In A New Space Behind Pane Bianco, Hayden Flour Mills Is Back In Action
Loaves just-baked for a farmers market.
Last August, a large wooden crate arrived at the sandwich shop Pane Bianco. In the crate -- bearing an Austrian return address -- was a 1600 pound stone mill and sifter: the sole piece of machinery that would revive Tempe's century and a half-old Hayden Flour Mills brand for which Mill Avenue was named.
Transparency is key for the owner of Hayden Flour Mills, Jeff Zimmerman, who is seeing the operation through from farm to flour by teaming up with local producers like Ramona Farms in the Gila River Community, planting heritage grain in existing farms, and milling the wheat pre-industrial era style alongside his daughter, Emma. Some flours they package themselves to sell at markets, but much is now the base for Chris Bianco's award-winning pizza doughs, breads and, most recently, the polenta and meatballs dish (for example) served at his new Italian Restaurant in Central Phoenix. The stone mill allows Zimmerman to grind their flour as fine as they please, and to fill specific orders for the chefs at Bianco who like the polenta so coarse it takes a couple extra hours to cook.
Milling some polenta, Emma Zimmerman adjusts the coarseness on the Austrian-born stone mill.
Many know of Hayden Flour Mills for the enormous white boarded-up factory off of Mill Avenue (for which it was named) in Downtown Tempe, but little know that Maricopa County once had a thriving wheat and milling industry over a century ago, right up until the days where Hayden Flour Mill's Arizona Rose brand flour badge of honor for food quality and a household staple (just ask your grandparents). Zimmerman, who grew up on wheat farms himself, decide to register the Hayden Flour Mill brand name, which hadn't been renewed since it last changed hands several years ago and the factory closed down in 1998.
"It lets me tell that story," says Zimmerman, with regards to Charles Hayden, whom he admires for originally using stone mills to grind local grain, and Arizona Rose. "A story that is so rich and which involves the local food movement."
Shortly after purchasing the brand name, Zimmerman met another man interested in sourcing local wheat and milling in-house for his restaurants -- Chris Bianco. Bianco himself had once been lent a hand for a space to start his pizzeria, so he extended a similar offer to Zimmerman and the team was born, and Zimmerman started planting and sourcing wheat and corn shortly after.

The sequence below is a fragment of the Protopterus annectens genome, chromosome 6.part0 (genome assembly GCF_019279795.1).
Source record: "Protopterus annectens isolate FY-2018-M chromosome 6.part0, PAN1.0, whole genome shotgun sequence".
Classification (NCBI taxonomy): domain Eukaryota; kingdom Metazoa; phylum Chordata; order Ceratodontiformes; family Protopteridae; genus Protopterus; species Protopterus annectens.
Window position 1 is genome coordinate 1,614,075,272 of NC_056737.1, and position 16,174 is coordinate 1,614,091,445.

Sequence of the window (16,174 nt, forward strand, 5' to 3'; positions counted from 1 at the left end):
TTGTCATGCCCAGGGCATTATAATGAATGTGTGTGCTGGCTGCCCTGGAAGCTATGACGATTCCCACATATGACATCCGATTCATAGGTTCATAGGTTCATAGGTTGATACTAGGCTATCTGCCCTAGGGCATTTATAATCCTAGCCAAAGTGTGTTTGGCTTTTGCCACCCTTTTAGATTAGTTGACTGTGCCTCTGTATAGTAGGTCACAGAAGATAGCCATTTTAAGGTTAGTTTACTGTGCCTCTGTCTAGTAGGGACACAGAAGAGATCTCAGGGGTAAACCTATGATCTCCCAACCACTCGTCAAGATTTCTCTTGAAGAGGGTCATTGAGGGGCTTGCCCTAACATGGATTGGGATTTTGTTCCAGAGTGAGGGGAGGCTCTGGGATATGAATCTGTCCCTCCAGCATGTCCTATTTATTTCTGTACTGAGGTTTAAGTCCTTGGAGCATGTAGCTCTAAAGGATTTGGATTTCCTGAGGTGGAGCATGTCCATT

Of all places, it turns out that Italy owes a bit more than you'd think to Maricopa County and the farmers who produce Arizona-variety golden duram wheat. Seventy percent of what a farm like Ramona Farms grows is shipped directly to Italy, because today the wheat is still praised for its taste and partly for being grown by irrigation, where farmers can control the percent of water that ends up in the final grains, narrowly specified by the Italian buyers (if you're paying by the pound, water weight makes a difference). It's what gives their pasta that signature golden color, and "they consider it to be some of the best in the world," said Marco Bianco, a chef for the Chris Bianco-owned restaurants who heads the dough-making for their breads and pizzas.
Chef Robbie at Pane Bianco shows off some freshly rolled dough, made from a Hayden Flour Mills pizza dough blend.
Zimmerman is also successfully bringing heritage grains (varieties that existed before the genetic cross-breeding of the 1960, which led to shorter plants and heavy use of pesticide) back from the dead, in some cases from wheat collectors' freezers. Hayden's white Sonoran wheat is a heritage grain that the Pima indians planted heavily, and which Charles Hayden milled predominately in Hayden Flour Mills' heyday a century ago. And, as Emma puts it, "They were doing local before local was the thing to do."
White Sonoran wheat, which produces a white wheat bread, was originally farmed by Pima indians and heavily milled by Charles Hayden.
Under the Zimmermans, the Hayden Flour Mills' new project is growing quickly, selling a number of flours like the Arizona golden durum and semolina, all-purpose, and whole wheat to mixes for bread and pastries. Milling organic yellow corn, they sell packages of their fine and coarse polenta (or blended with wheat germ or buckwheat), as well as cornmeal and corn flour. Between May and June Zimmerman will be harvesting Hopi white, Navajo blue, and Floriani red corn (which will be milled for polenta). "This is one of the biggest opportunities people in Arizona have to experience really fresh grain," said Zimmerman.
To find original and adapted recipes, and to see what Hayden Flour Mills is currently up to, check out their blog.
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